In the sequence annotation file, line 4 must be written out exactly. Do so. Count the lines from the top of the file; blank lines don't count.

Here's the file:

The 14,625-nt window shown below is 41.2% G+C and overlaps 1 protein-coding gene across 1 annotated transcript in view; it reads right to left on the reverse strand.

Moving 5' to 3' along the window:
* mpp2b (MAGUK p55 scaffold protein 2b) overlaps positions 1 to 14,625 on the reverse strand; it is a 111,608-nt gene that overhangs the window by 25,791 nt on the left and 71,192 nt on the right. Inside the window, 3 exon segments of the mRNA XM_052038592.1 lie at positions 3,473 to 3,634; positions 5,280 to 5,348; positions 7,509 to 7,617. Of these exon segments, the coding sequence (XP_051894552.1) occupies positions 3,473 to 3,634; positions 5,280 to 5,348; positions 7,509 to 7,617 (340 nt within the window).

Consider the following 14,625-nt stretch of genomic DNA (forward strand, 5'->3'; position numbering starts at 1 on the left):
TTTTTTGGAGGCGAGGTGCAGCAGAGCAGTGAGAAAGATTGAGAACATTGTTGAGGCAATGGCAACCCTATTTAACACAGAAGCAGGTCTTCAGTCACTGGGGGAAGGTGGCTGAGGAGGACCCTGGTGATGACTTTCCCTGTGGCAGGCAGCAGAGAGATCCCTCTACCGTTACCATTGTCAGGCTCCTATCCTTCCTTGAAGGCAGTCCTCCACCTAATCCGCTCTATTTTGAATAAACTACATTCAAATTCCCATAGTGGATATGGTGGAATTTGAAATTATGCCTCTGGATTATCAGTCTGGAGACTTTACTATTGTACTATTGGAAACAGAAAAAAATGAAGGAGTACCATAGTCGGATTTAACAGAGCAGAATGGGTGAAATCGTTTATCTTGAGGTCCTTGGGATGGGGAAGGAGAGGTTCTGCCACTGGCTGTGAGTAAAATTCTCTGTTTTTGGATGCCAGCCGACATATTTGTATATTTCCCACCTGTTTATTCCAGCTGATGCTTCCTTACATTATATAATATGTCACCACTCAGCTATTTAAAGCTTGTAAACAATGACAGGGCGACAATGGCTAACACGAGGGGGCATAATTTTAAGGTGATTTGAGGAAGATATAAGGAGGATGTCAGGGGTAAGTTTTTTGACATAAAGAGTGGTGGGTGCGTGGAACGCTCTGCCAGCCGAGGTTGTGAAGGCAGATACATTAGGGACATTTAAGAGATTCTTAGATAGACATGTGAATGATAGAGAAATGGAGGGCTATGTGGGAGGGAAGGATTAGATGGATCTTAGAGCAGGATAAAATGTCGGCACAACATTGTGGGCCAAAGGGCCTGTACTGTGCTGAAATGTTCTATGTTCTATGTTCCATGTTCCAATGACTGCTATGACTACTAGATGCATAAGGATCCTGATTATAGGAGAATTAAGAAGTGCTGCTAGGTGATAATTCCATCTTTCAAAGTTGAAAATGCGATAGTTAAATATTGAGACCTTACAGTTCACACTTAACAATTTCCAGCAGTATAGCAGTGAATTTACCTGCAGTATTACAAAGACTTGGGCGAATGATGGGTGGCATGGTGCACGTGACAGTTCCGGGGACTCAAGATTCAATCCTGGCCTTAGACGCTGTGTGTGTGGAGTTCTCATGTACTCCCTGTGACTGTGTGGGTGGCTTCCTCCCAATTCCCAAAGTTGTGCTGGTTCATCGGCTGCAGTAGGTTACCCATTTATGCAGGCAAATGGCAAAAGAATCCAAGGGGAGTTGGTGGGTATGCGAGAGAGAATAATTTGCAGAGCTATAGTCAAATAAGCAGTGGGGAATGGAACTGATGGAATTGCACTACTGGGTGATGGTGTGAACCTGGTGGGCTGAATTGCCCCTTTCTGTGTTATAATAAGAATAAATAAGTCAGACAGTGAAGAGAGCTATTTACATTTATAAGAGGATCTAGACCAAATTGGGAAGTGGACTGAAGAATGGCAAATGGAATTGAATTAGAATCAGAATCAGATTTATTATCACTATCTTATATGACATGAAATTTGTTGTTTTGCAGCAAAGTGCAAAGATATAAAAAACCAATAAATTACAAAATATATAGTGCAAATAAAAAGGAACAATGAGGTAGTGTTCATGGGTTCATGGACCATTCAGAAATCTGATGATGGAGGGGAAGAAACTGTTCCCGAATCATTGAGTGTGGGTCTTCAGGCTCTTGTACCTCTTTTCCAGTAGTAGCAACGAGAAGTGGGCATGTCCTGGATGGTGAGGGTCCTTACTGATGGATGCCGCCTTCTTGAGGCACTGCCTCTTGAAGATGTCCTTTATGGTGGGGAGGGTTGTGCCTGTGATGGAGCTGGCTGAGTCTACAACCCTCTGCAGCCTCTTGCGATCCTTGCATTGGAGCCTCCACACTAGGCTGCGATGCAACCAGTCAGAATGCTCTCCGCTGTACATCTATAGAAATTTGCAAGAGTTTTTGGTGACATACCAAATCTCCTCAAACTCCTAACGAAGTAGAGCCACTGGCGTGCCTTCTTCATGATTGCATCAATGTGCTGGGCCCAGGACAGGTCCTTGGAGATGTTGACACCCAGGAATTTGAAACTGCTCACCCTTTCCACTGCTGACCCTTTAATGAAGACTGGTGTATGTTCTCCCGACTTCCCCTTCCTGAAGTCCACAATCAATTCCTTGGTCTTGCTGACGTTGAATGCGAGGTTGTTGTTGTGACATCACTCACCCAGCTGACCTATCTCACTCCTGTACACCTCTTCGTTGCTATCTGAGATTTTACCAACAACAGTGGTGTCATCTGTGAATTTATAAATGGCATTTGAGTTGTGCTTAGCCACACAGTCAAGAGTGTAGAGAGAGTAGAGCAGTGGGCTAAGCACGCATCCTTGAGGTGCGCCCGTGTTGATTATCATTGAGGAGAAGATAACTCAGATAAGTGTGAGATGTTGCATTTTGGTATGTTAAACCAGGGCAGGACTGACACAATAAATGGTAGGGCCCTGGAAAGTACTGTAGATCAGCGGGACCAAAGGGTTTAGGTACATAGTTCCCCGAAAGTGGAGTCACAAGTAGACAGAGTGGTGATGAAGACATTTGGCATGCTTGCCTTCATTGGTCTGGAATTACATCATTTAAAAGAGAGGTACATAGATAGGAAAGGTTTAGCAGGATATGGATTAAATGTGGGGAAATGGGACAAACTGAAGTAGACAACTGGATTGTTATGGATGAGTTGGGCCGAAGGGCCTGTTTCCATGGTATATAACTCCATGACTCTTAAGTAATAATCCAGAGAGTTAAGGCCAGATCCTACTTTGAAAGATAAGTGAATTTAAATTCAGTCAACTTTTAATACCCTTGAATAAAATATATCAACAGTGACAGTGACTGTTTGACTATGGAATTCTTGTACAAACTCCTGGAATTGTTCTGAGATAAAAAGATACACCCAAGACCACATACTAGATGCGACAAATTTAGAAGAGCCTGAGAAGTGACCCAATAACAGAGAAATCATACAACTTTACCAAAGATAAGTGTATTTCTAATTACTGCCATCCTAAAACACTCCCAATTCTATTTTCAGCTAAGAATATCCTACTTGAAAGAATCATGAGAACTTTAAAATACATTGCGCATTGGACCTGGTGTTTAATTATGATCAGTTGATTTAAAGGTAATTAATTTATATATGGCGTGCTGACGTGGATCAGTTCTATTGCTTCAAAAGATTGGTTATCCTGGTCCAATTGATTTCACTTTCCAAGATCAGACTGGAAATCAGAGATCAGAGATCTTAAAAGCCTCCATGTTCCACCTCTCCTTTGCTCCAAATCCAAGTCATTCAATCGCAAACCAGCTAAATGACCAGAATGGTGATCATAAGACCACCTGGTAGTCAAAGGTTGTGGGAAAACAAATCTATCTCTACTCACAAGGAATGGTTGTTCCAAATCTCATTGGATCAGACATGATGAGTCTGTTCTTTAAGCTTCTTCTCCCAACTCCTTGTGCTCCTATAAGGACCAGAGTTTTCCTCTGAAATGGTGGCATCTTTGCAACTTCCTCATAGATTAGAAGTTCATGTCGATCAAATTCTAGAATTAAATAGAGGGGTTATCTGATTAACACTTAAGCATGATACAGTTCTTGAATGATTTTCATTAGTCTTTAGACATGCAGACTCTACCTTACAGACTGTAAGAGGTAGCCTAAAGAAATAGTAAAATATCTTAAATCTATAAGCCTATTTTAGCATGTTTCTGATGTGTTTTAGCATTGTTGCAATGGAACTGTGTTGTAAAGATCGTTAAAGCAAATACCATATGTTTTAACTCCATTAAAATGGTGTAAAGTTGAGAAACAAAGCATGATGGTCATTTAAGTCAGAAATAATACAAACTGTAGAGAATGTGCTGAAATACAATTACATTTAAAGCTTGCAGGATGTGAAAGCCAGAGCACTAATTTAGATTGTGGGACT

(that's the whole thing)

Consider the following 14,625-nt stretch of genomic DNA (forward strand, 5'->3'; position numbering starts at 1 on the left):